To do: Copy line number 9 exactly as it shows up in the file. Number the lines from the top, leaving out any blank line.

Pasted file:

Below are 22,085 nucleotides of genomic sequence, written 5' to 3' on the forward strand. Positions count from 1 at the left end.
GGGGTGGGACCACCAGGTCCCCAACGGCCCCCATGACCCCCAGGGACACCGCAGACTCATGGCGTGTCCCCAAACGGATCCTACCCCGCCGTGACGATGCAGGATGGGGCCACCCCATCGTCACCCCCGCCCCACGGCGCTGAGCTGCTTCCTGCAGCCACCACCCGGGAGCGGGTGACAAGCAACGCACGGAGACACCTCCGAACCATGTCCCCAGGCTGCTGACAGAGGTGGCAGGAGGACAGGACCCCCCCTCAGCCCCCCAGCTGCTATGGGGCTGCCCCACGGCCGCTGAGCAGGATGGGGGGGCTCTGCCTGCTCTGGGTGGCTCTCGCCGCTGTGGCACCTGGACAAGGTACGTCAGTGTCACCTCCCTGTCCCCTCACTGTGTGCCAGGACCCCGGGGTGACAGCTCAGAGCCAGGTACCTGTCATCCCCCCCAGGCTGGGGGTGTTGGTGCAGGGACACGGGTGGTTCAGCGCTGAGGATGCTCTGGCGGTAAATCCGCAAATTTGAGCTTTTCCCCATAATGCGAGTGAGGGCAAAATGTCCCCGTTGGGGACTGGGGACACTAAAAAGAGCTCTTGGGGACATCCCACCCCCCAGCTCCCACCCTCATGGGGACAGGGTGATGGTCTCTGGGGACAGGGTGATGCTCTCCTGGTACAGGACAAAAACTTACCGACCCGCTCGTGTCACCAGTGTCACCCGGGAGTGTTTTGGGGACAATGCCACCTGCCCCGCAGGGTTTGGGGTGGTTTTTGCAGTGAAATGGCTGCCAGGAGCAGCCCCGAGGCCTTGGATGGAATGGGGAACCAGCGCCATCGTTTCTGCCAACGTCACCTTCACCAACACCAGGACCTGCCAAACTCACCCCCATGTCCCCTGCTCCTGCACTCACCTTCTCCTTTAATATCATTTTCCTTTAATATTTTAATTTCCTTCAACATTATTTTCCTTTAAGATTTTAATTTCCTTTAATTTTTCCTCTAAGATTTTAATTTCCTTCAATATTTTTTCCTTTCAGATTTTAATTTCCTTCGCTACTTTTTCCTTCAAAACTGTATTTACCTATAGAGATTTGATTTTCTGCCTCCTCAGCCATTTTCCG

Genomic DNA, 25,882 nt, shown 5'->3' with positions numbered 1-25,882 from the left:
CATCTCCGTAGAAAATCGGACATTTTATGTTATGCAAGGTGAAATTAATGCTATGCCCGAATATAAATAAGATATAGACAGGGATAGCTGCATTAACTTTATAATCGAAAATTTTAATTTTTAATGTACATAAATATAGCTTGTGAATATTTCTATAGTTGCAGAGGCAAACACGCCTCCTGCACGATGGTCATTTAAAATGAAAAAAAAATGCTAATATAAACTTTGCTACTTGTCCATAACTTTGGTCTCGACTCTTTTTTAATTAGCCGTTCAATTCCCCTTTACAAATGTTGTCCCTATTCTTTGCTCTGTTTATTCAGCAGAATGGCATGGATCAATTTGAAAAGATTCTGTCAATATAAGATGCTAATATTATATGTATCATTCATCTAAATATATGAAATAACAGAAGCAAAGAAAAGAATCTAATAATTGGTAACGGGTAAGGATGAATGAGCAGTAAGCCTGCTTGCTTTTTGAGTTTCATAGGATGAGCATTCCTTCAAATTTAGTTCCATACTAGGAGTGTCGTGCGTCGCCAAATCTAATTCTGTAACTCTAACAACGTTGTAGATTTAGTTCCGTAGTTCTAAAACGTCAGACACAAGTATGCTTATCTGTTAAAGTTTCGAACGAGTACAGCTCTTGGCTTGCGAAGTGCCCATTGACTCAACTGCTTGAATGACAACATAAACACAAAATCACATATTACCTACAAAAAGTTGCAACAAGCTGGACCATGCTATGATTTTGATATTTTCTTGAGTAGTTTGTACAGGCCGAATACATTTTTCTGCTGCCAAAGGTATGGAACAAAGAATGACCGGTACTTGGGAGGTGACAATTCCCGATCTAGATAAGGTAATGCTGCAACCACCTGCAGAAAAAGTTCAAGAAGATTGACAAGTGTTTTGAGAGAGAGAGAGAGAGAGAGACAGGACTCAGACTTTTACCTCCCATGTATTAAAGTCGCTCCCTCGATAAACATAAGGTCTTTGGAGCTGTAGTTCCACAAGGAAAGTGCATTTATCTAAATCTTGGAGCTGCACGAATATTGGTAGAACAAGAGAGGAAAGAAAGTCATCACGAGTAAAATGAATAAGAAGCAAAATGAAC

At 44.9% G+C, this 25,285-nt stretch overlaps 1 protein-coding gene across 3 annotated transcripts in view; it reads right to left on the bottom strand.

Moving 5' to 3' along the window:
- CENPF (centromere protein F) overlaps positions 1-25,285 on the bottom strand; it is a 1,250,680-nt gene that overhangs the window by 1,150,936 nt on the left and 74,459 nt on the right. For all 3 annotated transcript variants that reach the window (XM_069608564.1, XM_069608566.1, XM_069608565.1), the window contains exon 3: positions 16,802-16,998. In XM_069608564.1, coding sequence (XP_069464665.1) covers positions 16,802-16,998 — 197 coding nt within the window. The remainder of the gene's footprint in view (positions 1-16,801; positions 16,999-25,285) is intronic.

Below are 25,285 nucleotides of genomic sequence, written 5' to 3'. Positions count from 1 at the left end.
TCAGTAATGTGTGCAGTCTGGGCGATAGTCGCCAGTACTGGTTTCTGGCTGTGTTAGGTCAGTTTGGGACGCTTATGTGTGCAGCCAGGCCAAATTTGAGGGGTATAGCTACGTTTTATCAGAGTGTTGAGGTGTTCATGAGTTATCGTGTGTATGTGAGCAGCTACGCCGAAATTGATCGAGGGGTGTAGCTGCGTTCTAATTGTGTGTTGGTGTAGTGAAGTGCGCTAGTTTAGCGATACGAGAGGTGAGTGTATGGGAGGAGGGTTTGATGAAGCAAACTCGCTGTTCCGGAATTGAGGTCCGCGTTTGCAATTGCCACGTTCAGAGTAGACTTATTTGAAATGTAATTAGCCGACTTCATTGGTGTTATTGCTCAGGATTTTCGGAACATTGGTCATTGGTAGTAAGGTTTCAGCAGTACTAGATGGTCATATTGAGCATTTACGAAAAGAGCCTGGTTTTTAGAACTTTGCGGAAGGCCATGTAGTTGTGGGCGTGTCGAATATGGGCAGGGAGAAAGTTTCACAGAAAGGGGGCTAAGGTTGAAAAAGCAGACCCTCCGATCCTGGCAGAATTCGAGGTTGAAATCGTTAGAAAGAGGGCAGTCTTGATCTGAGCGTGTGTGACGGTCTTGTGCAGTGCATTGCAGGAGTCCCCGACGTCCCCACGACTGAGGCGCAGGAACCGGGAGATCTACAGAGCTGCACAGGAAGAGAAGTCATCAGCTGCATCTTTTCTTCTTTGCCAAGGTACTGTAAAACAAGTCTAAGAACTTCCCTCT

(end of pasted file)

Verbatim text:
TCAGTAATGTGTGCAGTCTGGGCGATAGTCGCCAGTACTGGTTTCTGGCTGTGTTAGGTCAGTTTGGGACGCTTATGTGTGCAGCCAGGCCAAATTTGAGGGGTATAGCTACGTTTTATCAGAGTGTTGAGGTGTTCATGAGTTATCGTGTGTATGTGAGCAGCTACGCCGAAATTGATCGAGGGGTGTAGCTGCGTTCTAATTGTGTGTTGGTGTAGTGAAGTGCGCTAGTTTAGCGATACGAGAGGTGAGTGTATGGGAGGAGGGTTTGATGAAGCAAACTCGCTGTTCCGGAATTGAGGTCCGCGTTTGCAATTGCCACGTTCAGAGTAGACTTATTTGAAATGTAATTAGCCGACTTCATTGGTGTTATTGCTCAGGATTTTCGGAACATTGGTCATTGGTAGTAAGGTTTCAGCAGTACTAGATGGTCATATTGAGCATTTACGAAAAGAGCCTGGTTTTTAGAACTTTGCGGAAGGCCATGTAGTTGTGGGCGTGTCGAATATGGGCAGGGAGAAAGTTTCACAGAAAGGGGGCTAAGGTTGAAAAAGCAGACCCTCCGATCCTGGCAGAATTCGAGGTTGAAATCGTTAGAAAGAGGGCAGTCTTGATCTGAGCGTGTGTGACGGTCTTGTGCAGTGCATTGCAGGAGTCCCCGACGTCCCCACGACTGAGGCGCAGGAACCGGGAGATCTACAGAGCTGCACAGGAAGAGAAGTCATCAGCTGCATCTTTTCTTCTTTGCCAAGGTACTGTAAAACAAGTCTAAGAACTTCCCTCT